More and more it seems there are two types of yogis: those who flock to heated, humid rooms to sweat every last ounce of water from their bodies and those that practice at ambient temperatures.
Many yogis are attracted to the more “physical” nature of heated yoga and its “detox” properties—but does hot yoga really live up to the benefits its enthusiasts swear by? And more importantly, is it safe?
A recent study by the American Council of Exercise addressed this very topic. Surveyed participants advised that they felt like they were working significantly harder in the hot yoga class compared to the normal yoga class, but it turned out they weren’t.
The participants swallowed a device that measured their core body temperature every five minutes and their heart rate was recorded every minute during the yoga classes. On the first day of the study, the participants were led through a 60-minute yoga class. The next day, the same instructor led the same people through the exact same class, except the room was 22 degrees hotter than it was the day before (71 vs 93 degrees).
As it turned out, hot yoga didn’t raise the participant’s heart rate or core body temperature compared to the normal yoga class. The answer as to whether or not hot yoga was more beneficial than ambient yoga was a resounding no.
Heart rate is the major determinant of how many calories we burn (gender, age and weight are also important, but fixed in this case). Core body temperature can be thought of as correlating with the metabolic rate—as the body works harder its temperature rises, metabolism increases and more calories are burned.
But that didn’t happen either. So hot yoga didn’t burn more calories and participants weren’t physically working any harder. But, yes, they felt like they were working harder and they were drenched in sweat.
Speaking of sweat, let’s take a moment to debunk one of the biggest and most unfounded myths in the health and wellness world: sweating does not release any appreciable amount of toxins from the body.
I repeat sweating is not an efficient means of detoxification. Sweat is primarily water and salt along with very tiny amounts of urea, lactate, and trace minerals/metals. That’s it.
Some people can excrete alcohol from the skin, but that’s the only caveat worth mentioning. Detoxification happens via the kidneys, liver and lymphatic system. The purpose of the skin is to protect the body and regulate body temperature, not to “detox.”
Temperature regulation brings us back to the question of whether or not hot yoga is safe.
One concern was that in heated yoga, the core body temperature may get dangerously high. This was not the case (at least under these specific study conditions). Core body temperature remained less than 104 degrees (highest recorded temp was 102), where stroke risk and permanent organ (namely brain) damage become a serious concern. It is important to note that the room was only 93 degrees.
In Bikram Yoga the room starts at 105 degrees and in some studios it can get as hot as 115 degrees, so it remains a possibility that core temperatures could climb to dangerous levels in hotter environments. In short, this study suggests that in a typical hot (not Bikram) yoga class if you are well hydrated and don’t have underlying medical conditions excessive core body temperature isn’t a major concern.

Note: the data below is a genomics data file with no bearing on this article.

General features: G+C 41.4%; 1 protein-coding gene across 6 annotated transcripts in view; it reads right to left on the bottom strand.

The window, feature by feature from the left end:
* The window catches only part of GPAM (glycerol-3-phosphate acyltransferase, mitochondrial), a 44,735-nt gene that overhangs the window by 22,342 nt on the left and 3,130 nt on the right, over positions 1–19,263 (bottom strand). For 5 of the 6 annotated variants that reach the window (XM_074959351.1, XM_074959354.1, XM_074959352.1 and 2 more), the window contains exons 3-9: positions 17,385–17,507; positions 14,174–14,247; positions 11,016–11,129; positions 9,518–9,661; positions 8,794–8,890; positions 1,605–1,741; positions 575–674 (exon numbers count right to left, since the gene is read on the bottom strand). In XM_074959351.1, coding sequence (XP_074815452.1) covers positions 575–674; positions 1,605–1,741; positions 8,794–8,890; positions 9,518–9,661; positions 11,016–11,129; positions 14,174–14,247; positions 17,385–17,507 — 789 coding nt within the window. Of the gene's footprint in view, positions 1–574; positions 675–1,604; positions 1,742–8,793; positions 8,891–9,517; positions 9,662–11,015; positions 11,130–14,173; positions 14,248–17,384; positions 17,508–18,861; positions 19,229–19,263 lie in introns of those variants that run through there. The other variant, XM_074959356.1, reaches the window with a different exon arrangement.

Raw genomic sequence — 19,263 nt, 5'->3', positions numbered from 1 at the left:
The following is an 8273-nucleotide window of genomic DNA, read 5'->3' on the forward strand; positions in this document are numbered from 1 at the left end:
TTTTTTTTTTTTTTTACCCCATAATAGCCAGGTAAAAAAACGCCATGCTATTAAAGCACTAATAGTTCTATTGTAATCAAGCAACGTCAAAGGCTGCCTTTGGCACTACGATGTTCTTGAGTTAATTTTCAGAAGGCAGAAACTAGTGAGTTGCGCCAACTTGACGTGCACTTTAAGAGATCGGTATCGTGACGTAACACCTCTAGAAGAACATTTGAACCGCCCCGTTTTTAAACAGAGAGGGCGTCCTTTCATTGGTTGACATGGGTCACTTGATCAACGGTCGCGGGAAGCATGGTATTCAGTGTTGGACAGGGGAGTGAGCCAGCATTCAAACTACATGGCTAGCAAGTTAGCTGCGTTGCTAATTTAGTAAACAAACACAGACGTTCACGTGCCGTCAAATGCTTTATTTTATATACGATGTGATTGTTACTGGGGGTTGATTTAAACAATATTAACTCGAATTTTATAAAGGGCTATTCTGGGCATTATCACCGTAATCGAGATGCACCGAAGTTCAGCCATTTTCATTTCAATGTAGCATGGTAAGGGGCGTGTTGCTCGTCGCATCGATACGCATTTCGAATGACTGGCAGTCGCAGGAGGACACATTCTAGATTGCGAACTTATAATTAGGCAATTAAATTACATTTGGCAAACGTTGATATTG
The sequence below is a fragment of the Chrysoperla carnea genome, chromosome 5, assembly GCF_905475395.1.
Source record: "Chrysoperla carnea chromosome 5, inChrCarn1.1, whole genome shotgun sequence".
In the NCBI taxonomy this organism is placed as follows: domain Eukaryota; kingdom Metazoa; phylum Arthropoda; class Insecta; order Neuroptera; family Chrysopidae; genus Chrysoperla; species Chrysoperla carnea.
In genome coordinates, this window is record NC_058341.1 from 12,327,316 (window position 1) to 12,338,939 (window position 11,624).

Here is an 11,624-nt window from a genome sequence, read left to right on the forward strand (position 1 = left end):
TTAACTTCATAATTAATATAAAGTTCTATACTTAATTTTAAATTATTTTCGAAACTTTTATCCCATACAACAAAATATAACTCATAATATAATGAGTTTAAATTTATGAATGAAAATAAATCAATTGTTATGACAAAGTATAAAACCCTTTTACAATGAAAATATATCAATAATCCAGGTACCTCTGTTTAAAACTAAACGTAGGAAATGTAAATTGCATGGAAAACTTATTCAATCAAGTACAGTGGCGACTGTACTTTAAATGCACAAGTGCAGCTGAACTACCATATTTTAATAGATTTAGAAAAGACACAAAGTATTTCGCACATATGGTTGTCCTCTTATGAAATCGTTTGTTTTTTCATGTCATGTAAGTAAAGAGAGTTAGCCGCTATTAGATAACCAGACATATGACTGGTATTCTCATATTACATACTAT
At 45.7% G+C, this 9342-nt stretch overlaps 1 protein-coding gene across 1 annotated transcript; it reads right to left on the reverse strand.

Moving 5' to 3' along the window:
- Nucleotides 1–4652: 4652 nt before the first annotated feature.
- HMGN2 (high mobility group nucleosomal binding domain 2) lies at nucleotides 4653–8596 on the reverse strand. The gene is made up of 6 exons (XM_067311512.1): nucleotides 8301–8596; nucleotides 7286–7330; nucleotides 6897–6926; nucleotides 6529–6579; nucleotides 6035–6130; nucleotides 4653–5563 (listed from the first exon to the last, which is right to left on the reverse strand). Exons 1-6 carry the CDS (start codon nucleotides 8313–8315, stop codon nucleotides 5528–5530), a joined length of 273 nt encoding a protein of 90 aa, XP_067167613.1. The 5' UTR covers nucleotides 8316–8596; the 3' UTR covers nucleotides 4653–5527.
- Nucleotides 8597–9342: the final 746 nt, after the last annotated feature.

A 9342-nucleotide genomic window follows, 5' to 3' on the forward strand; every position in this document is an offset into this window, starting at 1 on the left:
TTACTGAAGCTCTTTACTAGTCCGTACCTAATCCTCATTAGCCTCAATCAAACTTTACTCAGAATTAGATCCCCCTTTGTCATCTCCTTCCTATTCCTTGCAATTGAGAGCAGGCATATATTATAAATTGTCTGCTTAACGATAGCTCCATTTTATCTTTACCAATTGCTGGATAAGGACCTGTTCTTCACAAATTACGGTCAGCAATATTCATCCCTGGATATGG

My issue with this study is that it doesn’t address the more immediate and more common perceived risks of heated yoga. To date, there is little to no yoga specific research, but all in all, more general research suggests that overstretching, dehydration, and heat exhaustion is a likely concern in heated yoga classes. Heat increases range of motion (e.g. flexibility) enabling the body to physically go deeper.
Heat also decreases the ability to detect pain.
If one is working through an injury or has mild arthritis this might be a positive thing. But it might cause us to ignore our body’s warning that we are treading into murky waters. Pain serves as a warning that something isn’t right and suppressing the pain response could become problematic if it is combined with poor alignment and/or a lack of muscular activation.
Other research shows that in temperatures over 80 degrees, or if a 2% decrease in hydration is experienced, it can impair our ability to focus. In my personal experience, it is definitely more challenging to target the intricate details of a pose when I am powering though an exceptionally sweaty and challenging class. If we feel like we are about to die or pass out, we probably aren’t too concerned with where our knee is pointed, much less with the subtle bandhas. Using heat to go deeper into poses combined with decreased attention will inevitably elevate risk.
When it boils down to it, I am not against hot yoga per se, but rather unconscious yoga.
None of this means heated yoga is bad. Every activity has its risks. Simply take a step back and determine whether it is worth the extra risks. By and large, all evidence suggests we get the same benefits in an unheated room and are probably less likely to injure ourselves.
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